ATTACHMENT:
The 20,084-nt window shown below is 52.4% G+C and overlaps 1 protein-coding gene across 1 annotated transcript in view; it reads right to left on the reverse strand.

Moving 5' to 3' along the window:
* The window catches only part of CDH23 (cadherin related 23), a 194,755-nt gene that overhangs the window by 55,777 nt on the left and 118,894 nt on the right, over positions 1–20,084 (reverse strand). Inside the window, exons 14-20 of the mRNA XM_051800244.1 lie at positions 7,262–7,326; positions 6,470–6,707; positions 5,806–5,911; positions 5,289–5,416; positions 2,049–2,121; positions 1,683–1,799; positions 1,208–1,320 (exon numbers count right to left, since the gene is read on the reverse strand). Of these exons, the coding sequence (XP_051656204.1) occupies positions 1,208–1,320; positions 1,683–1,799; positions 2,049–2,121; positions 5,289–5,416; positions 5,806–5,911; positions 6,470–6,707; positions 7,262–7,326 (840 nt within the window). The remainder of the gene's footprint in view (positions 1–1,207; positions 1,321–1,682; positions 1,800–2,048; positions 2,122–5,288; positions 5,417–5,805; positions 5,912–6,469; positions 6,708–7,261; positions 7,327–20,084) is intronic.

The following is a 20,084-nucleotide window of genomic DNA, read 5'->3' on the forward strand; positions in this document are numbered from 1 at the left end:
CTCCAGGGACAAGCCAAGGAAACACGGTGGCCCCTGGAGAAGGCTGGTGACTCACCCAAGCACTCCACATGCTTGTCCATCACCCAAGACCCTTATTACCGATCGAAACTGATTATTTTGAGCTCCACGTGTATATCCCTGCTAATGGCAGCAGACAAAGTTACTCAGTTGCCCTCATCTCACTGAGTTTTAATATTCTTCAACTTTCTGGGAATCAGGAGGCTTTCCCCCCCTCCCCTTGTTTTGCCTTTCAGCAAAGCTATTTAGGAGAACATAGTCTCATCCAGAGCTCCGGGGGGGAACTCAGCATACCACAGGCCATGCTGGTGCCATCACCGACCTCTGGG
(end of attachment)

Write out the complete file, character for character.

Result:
The 20,084-nt window shown below is 52.4% G+C and overlaps 1 protein-coding gene across 1 annotated transcript in view; it reads right to left on the reverse strand.

Moving 5' to 3' along the window:
* The window catches only part of CDH23 (cadherin related 23), a 194,755-nt gene that overhangs the window by 55,777 nt on the left and 118,894 nt on the right, over positions 1–20,084 (reverse strand). Inside the window, exons 14-20 of the mRNA XM_051800244.1 lie at positions 7,262–7,326; positions 6,470–6,707; positions 5,806–5,911; positions 5,289–5,416; positions 2,049–2,121; positions 1,683–1,799; positions 1,208–1,320 (exon numbers count right to left, since the gene is read on the reverse strand). Of these exons, the coding sequence (XP_051656204.1) occupies positions 1,208–1,320; positions 1,683–1,799; positions 2,049–2,121; positions 5,289–5,416; positions 5,806–5,911; positions 6,470–6,707; positions 7,262–7,326 (840 nt within the window). The remainder of the gene's footprint in view (positions 1–1,207; positions 1,321–1,682; positions 1,800–2,048; positions 2,122–5,288; positions 5,417–5,805; positions 5,912–6,469; positions 6,708–7,261; positions 7,327–20,084) is intronic.

The following is a 20,084-nucleotide window of genomic DNA, read 5'->3' on the forward strand; positions in this document are numbered from 1 at the left end:
CTCCAGGGACAAGCCAAGGAAACACGGTGGCCCCTGGAGAAGGCTGGTGACTCACCCAAGCACTCCACATGCTTGTCCATCACCCAAGACCCTTATTACCGATCGAAACTGATTATTTTGAGCTCCACGTGTATATCCCTGCTAATGGCAGCAGACAAAGTTACTCAGTTGCCCTCATCTCACTGAGTTTTAATATTCTTCAACTTTCTGGGAATCAGGAGGCTTTCCCCCCCTCCCCTTGTTTTGCCTTTCAGCAAAGCTATTTAGGAGAACATAGTCTCATCCAGAGCTCCGGGGGGGAACTCAGCATACCACAGGCCATGCTGGTGCCATCACCGACCTCTGGG